Thursday, 7 January 2016

Oriental - turning Japanese.

Japan is still on my list of places to visit. I find Japanese art fascinating and was very fortunate to see an exhibition of work by Katsushika Hokusai at Lancaster University when I was a student there. The striking inked images, printed from carved wood blocks are delightful. I bought a notebook with a print on the front and delighted in using it to write my first serious poetry and also some cards, intending to send them to special friends, that I confess still sit in my dresser drawer.  These have become treasures, like favourite books that I am unable to part with.

Other aspects of Japanese culture fascinate me and whenever I encounter a book about Japan, I am quickly engaged, wanting to learn as much as I can. Twenty five years ago, I rescued a very small bonsai tree from a local garden centre.  It had been clipped straight across by someone who either didn't read or had never seen a picture of a miniature tree. It was a Chinese Elm.  I researched, read as much as I could, visualising the magnificent tree it could become. I left it undisturbed in fresh compost, in a large deep pot, in my mother's walled garden, for twelve years and was not disappointed.  I designed, threw and glazed a pot for it myself and then took both items to Southport Flower Show, along with my Mum and daughter.

There were bonsai experts showing and I sought their advice.  One expert was keen to help, lifted the plant from the pot and began cutting the root ball, then he helped to wire it into the pot I had made.  I came away more than a little upset, (he was very pushy) I really only wanted advice - not intervention.  The following Spring, my beautiful tree died. I made myself a promise that day. Trust no-one. Especially not someone calling themselves an expert. I still mourn the passing of that beautiful tree. Fortunately, I have 12 year old bay-tree in my front garden that I have nurtured and kept miniature. I love it so much that when considering whether to move house recently, I resolved that I must find a place with the right south-facing aspect or gift the tree to an arboretum. I am very proud that I have shaped it from a twig into a magnificent ornamental tree.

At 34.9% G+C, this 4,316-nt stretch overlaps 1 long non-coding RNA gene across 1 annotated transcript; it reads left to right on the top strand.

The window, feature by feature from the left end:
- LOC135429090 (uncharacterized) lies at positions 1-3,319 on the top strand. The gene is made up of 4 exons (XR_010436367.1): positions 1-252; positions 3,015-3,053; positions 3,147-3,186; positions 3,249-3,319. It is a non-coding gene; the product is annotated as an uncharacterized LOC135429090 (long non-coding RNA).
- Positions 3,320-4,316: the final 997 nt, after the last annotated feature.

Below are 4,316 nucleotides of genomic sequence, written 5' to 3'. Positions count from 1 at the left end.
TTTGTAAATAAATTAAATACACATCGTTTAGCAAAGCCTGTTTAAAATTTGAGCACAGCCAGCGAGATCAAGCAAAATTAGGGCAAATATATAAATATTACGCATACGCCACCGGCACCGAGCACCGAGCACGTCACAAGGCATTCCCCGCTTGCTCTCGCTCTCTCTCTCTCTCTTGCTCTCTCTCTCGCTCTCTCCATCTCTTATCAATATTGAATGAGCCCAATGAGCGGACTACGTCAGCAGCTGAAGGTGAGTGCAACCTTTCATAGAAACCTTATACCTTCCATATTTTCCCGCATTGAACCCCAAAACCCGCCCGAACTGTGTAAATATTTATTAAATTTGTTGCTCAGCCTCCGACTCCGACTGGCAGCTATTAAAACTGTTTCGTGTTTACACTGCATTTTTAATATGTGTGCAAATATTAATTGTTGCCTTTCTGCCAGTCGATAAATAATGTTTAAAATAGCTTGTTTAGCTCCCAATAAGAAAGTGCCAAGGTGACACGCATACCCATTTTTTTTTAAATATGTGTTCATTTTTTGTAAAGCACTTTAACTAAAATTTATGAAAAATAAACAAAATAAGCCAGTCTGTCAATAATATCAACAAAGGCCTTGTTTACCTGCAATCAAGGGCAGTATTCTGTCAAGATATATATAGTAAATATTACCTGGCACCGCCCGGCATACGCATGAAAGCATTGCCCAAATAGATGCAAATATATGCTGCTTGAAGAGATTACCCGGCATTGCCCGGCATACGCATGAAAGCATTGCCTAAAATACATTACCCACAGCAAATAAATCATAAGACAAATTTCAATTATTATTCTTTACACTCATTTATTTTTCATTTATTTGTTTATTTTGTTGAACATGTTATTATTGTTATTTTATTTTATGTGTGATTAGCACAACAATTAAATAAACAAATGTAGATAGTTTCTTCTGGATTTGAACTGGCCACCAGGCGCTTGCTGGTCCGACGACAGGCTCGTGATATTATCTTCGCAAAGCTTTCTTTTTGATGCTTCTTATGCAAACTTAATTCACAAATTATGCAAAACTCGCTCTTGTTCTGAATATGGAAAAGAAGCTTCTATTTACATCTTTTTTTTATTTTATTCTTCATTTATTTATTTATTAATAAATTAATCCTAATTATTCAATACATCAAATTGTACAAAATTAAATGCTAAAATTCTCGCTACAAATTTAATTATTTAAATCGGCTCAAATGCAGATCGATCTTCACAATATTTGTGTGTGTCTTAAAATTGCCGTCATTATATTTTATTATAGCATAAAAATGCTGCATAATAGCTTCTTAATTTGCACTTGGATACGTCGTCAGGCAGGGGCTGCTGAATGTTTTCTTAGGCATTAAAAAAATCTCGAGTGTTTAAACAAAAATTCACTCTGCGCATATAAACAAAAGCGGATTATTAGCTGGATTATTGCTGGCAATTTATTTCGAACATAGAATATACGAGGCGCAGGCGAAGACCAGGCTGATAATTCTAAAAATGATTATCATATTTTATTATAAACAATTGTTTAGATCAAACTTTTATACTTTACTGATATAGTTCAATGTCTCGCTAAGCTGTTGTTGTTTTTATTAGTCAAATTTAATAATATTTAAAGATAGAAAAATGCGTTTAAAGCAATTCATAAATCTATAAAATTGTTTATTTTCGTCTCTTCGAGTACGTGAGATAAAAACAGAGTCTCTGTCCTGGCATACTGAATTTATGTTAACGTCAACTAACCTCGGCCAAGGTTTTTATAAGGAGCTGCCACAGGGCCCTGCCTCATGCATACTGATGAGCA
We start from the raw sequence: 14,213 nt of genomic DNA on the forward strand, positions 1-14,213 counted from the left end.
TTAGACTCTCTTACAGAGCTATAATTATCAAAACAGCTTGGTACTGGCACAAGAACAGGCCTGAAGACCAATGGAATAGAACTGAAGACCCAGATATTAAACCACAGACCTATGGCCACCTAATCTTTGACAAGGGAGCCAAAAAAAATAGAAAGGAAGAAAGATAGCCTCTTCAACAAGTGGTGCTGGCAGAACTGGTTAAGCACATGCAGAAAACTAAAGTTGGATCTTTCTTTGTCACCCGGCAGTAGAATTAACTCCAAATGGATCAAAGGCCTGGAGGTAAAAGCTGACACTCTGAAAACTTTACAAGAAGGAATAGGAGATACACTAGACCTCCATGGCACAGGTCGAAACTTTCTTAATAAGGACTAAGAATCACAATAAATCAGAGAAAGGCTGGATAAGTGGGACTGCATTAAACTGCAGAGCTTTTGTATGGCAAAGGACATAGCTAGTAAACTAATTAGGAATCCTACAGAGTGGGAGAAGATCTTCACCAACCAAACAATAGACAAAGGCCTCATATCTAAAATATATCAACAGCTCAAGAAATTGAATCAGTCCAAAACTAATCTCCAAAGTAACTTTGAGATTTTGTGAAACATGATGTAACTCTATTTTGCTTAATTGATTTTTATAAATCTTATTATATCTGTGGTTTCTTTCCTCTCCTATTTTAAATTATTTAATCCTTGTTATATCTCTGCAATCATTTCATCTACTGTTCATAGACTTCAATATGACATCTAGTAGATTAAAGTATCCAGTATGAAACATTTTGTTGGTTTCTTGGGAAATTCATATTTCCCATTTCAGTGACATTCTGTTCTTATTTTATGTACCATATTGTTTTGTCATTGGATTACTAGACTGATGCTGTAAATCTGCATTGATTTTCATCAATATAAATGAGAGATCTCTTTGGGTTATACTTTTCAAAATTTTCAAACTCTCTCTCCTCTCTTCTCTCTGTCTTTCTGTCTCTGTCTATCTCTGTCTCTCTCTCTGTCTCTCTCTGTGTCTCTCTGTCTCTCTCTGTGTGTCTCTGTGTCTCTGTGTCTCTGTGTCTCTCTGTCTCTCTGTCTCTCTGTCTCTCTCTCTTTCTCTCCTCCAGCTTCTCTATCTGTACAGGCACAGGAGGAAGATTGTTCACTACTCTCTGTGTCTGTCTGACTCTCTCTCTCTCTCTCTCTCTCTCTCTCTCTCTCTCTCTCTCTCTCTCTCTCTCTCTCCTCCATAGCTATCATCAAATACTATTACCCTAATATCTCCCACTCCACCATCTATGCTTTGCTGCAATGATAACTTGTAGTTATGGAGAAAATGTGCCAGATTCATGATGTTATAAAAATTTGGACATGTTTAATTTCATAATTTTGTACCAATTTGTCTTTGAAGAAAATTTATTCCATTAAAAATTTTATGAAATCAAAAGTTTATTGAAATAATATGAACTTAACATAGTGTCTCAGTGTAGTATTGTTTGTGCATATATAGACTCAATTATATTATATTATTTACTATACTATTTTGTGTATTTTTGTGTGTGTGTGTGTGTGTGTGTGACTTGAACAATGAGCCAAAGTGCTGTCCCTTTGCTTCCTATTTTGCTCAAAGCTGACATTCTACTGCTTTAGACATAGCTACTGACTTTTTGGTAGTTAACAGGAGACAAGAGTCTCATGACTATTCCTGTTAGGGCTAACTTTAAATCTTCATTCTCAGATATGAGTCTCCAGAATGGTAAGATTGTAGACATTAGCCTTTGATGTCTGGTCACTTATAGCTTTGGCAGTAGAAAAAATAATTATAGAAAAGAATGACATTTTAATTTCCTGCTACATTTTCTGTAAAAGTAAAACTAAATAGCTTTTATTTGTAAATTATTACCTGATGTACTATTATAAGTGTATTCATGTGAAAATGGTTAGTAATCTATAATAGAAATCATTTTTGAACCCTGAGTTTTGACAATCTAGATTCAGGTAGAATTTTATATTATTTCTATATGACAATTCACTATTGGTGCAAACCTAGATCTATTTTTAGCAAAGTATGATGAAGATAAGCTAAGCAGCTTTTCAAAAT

One of my other favourite Japanese things is an animated film. My Neighbour Totoro, by award winning magna artist Hayao Miyazaki, is a magical story, beautifully drawn and told.  Please get a copy and share it with your children, grandchildren, friends and neighbours. It will make you laugh and cry (possibly at the same time). Another favourite with Japanese connections is a book: The Hare with Amber Eyes, a biographic novel written by potter, Edmund de Waal, about a collection of Japanese netsuke, (tiny carved ornaments that were fastened to the ends of belts in Japan). De Waal traces the journey of the collection, a bequest from an uncle. The story straddles three centuries and is a wonderful epic (soon to be made into a movie).  Please read the book.  I have a copy but of course, I couldn't possibly part with it... the poem below, |I| have written as a Tanka, a poetic form originating in Japan in the eighth century.

Tiny, perfect leaves
trim ev'ry miniature bough.
scaled to perfection
and patience, by loving hands.

Happy New Year and thanks for reading, as always.  Adele